As a supplier of goods or services, it makes commercial sense to ensure your liability under a contract is limited. As the purchaser of those goods or services, you will want to ensure that you have recourse to the supplier in the event that you suffer loss or damage.

Negotiating this risk allocation between the parties and drafting a limitation of liability (LOL) clause is a fine art and, if not given due consideration, may not be a laughing matter.

Whether you are a supplier or a purchaser, there are a few things you should consider when negotiating a LOL clause:

  1. If you are a supplier:
  1. Ensure your exposure is proportionate to your commercial risk. If the value of your supply is small, accepting an unlimited liability cap is not reasonable.
  2. It may be difficult to negotiate a cap on liability for breach of clauses relating to intellectual property or confidentiality obligations. Where such liability is uncapped, ensure you have appropriate internal processes and personnel training to manage this risk.
  3. Be aware of mandatory local laws. For example, if you sell a faulty good to a consumer, the Competition and Consumer Act requires you to replace or repair that good, regardless of the cost.
  4. When determining a dollar cap, consider whether a multiple of the fees rendered, a fixed amount or your insurance levels are sufficient.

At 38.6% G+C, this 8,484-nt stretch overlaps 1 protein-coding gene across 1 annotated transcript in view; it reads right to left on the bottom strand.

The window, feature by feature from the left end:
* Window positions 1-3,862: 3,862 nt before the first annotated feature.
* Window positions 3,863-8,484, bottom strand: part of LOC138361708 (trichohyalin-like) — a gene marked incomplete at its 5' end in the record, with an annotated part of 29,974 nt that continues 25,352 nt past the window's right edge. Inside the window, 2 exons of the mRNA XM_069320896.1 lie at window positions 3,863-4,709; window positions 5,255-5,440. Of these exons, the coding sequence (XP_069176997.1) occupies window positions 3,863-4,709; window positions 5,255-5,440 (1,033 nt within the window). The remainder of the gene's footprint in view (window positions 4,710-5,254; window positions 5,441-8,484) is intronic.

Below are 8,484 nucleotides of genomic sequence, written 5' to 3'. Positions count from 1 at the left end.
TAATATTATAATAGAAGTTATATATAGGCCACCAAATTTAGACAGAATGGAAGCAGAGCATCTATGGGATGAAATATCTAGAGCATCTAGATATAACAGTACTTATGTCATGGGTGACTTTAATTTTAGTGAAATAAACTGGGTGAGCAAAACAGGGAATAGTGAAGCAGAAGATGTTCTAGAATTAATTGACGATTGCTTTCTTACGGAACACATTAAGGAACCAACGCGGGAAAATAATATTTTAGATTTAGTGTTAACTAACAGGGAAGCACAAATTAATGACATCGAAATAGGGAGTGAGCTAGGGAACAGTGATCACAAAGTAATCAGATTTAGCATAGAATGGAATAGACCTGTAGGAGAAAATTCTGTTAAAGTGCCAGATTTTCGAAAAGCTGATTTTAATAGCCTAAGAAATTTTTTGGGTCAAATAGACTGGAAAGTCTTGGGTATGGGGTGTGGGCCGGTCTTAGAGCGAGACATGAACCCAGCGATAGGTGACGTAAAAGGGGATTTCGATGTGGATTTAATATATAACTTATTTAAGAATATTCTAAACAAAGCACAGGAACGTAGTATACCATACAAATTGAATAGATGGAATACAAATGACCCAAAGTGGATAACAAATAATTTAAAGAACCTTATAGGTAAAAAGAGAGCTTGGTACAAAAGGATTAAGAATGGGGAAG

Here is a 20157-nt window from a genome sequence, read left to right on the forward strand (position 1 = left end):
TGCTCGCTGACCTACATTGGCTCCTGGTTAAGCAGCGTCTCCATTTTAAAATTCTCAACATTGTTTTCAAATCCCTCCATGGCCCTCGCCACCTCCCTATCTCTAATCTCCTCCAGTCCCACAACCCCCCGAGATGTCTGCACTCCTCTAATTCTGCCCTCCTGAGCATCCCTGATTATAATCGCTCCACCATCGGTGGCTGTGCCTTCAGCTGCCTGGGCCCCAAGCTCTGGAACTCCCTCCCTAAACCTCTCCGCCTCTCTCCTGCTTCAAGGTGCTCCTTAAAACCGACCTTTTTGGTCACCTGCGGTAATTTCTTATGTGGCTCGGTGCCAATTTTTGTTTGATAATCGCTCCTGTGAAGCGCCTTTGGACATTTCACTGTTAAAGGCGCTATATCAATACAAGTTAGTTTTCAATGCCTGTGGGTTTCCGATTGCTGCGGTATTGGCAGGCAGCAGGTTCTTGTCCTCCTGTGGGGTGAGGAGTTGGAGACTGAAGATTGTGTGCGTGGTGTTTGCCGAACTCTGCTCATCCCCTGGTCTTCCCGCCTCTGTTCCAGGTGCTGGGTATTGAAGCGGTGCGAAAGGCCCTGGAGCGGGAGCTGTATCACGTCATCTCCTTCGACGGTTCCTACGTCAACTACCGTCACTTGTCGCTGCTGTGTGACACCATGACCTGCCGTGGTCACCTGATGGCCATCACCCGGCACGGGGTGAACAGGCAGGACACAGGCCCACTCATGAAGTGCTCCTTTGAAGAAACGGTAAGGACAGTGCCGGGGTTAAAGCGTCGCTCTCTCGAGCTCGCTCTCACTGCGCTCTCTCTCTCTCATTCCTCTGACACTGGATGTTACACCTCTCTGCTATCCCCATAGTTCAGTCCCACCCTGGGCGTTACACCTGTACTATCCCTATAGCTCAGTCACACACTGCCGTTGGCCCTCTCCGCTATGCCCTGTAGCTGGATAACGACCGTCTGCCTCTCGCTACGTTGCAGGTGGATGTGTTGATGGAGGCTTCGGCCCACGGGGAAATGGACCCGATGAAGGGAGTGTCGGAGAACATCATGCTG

5. If indirect loss is not carved out of the contract, ensure it is included under your LOL clause.
  1. If you are the purchaser:
  1. Consider what damages you would incur in the worst case scenario, and ensure any limitation on the supplier’s liability is enough to cover such loss.
  2. Consider what remedies are appropriate if something goes wrong. Monetary compensation may not always be the most practical solution.
  3. Will you be exposed to any third party liability claims? If so, ensure the supplier’s LOL clause covers such exposure so you have appropriate recourse.
  4. If you have any obligations under the contract such as the provision of indemnities, then you may want to consider requesting your own LOL clause.
  5. Review any exclusions from the supplier’s LOL clauses to ensure you do not inadvertently agree to exclude more than you intended to.